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Old Issues with New Angles at Hutchinson City Council Meeting May 7th


By Lucky Kidd


HUTCHINSON, Kan. — An old issue and new angles to it came back to the Hutchinson City Council Tuesday.

Several years ago, Lovella Kelly, who lives on Winesap Drive next to Orchard Park, complained about late night noise and other issues in the park. She had asked for an earlier closing time to be designated for the park, and at that time she was told they could not change hours at that park without changing them at all parks.

Since then, the city adopted an earlier closing hour for Avenue A Park, and that in her view changes things, Kelly saying there is no reason anyone should be in Orchard Park after 10 PM. She also suggested a speed limit reduction along 43rd near the park and the possibly installing gates to the park entrance to close it off after hours.

The Council suggested a committee of residents in the area be formed to make formal recommendations, such as what led to the change in hours for Avenue A Park.

Issues at Orchard Park were not the only concern in that part of Hutchinson brought to the Council. Chris Parrott, who lives near 43rd and Halstead, asked the council to give consideration to placing a four way stop at that intersection, which has seen more than its share of serious accidents. He noted there are already four way stops at Lorraine to the west and Old K-61 to the east, and cited differences between Lorraine and Halstead intersections, with the Halstead intersection having many more homes than at Lorraine, along with some sight distance issues.

City staff has been looking at this, and their engineering consultant JEO Group did a traffic study on that intersection which interim Assistant City Manager Gary Meagher (MEAGER) said came up with a recommendation to add stop ahead signs along Halstead ahead of the intersection and reflective markings around the edges of signage. Another idea that could be implemented is adding signs stating cross traffic on 43rd does not stop, similar to signs seen at some intersections.

One complication that comes into play here is that part of that intersection is outside the city limits, as is part of 43rd, which means Reno County would have to be involved in whatever happened.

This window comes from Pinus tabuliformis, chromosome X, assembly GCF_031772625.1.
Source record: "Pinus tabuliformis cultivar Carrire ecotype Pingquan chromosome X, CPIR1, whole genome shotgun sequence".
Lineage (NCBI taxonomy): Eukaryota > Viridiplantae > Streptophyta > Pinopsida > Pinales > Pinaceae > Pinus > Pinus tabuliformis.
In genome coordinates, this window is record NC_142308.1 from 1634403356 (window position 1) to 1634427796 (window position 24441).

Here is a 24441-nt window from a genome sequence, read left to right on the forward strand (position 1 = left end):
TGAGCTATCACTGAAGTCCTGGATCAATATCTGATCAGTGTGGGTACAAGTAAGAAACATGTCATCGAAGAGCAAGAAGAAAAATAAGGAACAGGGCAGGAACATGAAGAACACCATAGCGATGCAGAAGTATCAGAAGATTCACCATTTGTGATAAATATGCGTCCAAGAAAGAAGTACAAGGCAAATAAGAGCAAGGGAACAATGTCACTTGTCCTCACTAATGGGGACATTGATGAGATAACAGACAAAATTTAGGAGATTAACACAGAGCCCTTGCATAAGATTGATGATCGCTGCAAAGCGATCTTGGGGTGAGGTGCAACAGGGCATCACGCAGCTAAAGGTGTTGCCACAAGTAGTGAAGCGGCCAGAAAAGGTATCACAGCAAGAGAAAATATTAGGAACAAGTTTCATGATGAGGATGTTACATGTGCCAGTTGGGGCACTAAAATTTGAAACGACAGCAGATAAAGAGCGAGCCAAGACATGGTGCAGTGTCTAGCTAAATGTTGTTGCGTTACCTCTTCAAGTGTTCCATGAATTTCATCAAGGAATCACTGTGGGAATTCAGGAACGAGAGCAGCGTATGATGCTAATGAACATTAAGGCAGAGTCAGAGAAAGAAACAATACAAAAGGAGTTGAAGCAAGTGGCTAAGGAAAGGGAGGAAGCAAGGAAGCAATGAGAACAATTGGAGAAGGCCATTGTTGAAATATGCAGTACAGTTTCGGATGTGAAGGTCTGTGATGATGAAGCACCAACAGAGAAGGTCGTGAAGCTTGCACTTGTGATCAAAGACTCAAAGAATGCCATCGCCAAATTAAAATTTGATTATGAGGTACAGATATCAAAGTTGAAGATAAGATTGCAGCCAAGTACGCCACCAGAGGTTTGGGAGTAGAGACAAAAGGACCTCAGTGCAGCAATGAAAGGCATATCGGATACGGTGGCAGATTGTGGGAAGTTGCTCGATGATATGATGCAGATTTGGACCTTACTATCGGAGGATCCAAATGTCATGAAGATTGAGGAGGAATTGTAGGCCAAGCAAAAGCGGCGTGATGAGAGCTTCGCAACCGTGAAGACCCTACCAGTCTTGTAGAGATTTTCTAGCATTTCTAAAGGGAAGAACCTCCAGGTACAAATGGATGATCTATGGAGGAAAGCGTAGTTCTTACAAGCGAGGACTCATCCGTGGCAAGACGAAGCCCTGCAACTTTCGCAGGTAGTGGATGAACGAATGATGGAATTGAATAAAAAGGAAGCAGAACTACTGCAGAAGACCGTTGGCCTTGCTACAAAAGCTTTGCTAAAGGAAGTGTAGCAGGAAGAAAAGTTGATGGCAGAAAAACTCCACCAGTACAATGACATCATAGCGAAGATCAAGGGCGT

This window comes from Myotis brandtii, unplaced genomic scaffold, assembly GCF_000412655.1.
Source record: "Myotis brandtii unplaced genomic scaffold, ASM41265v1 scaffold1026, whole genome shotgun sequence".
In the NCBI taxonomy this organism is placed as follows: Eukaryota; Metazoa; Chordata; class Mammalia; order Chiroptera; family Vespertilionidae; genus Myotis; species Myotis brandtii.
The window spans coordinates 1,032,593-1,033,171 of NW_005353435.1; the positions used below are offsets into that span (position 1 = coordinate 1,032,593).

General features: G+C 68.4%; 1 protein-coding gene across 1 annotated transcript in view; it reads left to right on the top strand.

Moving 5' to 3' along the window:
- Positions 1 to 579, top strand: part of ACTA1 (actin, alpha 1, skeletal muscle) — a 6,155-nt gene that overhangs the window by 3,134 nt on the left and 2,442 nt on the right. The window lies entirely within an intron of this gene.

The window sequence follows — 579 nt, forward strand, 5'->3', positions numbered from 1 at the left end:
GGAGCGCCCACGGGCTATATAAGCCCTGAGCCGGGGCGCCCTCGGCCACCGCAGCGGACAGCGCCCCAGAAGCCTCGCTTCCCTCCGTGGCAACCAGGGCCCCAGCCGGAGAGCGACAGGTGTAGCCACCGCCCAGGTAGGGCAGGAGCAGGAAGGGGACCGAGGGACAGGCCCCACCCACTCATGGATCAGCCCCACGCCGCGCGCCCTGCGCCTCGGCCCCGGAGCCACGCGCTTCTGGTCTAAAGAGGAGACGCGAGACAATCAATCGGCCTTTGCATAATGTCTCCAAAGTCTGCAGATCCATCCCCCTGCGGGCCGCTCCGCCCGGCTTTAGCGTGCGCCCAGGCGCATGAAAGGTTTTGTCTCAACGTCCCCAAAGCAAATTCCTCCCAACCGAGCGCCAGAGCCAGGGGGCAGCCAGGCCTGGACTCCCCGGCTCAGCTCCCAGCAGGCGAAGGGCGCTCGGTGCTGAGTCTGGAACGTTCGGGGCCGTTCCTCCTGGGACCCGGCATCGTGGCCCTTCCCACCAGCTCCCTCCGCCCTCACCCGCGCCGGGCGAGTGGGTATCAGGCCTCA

The Council set a June 18th public hearing on establishment of a Rural Housing Incentive District for the first phase of a moderate-income residential development along Plum Street east of Plum Creek Elementary School.

The Plum Creek project, being coordinated by local developer Jim Strawn, would in its first phase include eight duplexes and 21 single family homes. Through the RHID, property taxes generated on the increased valuation of the property will be utilized to fund infrastructure improvements for the development which last year was awarded just over one million dollars in grant funding from the Kansas Housing Resources Corporation. A cost-benefit analysis on the project indicated the benefits from the project would significantly exceed the costs involved.

Approval was given for a special event district designation for Salty Cycles’ Downtown Mayhem Bash Saturday May 18th. The designation allows consumption of alcoholic beverages on public streets and such in a specific area, this on East Sherman between Poplar and Walnut between the hours of 10 AM and 10 PM. The council also approved a cereal malt beverage license for this event.

The Council also approved a Planning Commission recommendation to vacate the building setback along the south property line of a home at Radcliffe Terrace and Dartmouth Road to allow the owner of the property to construct a swimming pool behind an existing fence.

The meeting, which was presided over by Vice-Mayor Stacy Goss in the absence of Mayor Greg Fast and member Jon Richardson, also saw presentation of proclamations for National Public Works Week and Bike Month.